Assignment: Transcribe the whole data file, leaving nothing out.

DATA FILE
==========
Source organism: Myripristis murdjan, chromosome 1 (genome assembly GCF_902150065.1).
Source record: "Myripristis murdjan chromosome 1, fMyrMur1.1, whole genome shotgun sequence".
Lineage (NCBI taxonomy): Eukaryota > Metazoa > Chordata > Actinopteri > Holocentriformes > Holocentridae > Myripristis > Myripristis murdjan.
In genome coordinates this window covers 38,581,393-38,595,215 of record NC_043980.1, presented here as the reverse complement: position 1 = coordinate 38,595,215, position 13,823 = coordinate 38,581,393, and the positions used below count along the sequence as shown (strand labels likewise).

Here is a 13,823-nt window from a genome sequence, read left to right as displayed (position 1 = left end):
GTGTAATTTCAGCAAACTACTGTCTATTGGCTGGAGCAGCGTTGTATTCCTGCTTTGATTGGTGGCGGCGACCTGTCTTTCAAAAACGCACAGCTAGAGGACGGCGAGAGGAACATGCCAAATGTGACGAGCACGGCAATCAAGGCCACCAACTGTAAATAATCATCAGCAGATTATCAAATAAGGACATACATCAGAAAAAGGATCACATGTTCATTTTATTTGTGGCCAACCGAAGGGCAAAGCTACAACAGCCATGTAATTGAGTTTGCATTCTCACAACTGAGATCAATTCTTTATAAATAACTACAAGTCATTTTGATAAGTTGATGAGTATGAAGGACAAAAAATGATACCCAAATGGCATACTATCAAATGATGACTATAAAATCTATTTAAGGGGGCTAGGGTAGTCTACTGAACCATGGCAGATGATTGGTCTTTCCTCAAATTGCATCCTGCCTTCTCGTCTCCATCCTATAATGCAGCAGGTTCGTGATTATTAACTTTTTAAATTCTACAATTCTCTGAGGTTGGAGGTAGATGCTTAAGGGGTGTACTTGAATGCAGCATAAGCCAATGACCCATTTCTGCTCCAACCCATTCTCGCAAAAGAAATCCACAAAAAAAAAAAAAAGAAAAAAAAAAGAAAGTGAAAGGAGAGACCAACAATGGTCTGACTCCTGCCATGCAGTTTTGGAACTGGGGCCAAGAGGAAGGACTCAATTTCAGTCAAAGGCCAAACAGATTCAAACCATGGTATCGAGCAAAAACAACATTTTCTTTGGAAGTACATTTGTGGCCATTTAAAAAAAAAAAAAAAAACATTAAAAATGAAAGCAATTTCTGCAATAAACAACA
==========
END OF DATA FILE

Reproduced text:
Source organism: Myripristis murdjan, chromosome 1 (genome assembly GCF_902150065.1).
Source record: "Myripristis murdjan chromosome 1, fMyrMur1.1, whole genome shotgun sequence".
Lineage (NCBI taxonomy): Eukaryota > Metazoa > Chordata > Actinopteri > Holocentriformes > Holocentridae > Myripristis > Myripristis murdjan.
In genome coordinates this window covers 38,581,393-38,595,215 of record NC_043980.1, presented here as the reverse complement: position 1 = coordinate 38,595,215, position 13,823 = coordinate 38,581,393, and the positions used below count along the sequence as shown (strand labels likewise).

Here is a 13,823-nt window from a genome sequence, read left to right as displayed (position 1 = left end):
GTGTAATTTCAGCAAACTACTGTCTATTGGCTGGAGCAGCGTTGTATTCCTGCTTTGATTGGTGGCGGCGACCTGTCTTTCAAAAACGCACAGCTAGAGGACGGCGAGAGGAACATGCCAAATGTGACGAGCACGGCAATCAAGGCCACCAACTGTAAATAATCATCAGCAGATTATCAAATAAGGACATACATCAGAAAAAGGATCACATGTTCATTTTATTTGTGGCCAACCGAAGGGCAAAGCTACAACAGCCATGTAATTGAGTTTGCATTCTCACAACTGAGATCAATTCTTTATAAATAACTACAAGTCATTTTGATAAGTTGATGAGTATGAAGGACAAAAAATGATACCCAAATGGCATACTATCAAATGATGACTATAAAATCTATTTAAGGGGGCTAGGGTAGTCTACTGAACCATGGCAGATGATTGGTCTTTCCTCAAATTGCATCCTGCCTTCTCGTCTCCATCCTATAATGCAGCAGGTTCGTGATTATTAACTTTTTAAATTCTACAATTCTCTGAGGTTGGAGGTAGATGCTTAAGGGGTGTACTTGAATGCAGCATAAGCCAATGACCCATTTCTGCTCCAACCCATTCTCGCAAAAGAAATCCACAAAAAAAAAAAAAAGAAAAAAAAAAGAAAGTGAAAGGAGAGACCAACAATGGTCTGACTCCTGCCATGCAGTTTTGGAACTGGGGCCAAGAGGAAGGACTCAATTTCAGTCAAAGGCCAAACAGATTCAAACCATGGTATCGAGCAAAAACAACATTTTCTTTGGAAGTACATTTGTGGCCATTTAAAAAAAAAAAAAAAAACATTAAAAATGAAAGCAATTTCTGCAATAAACAACA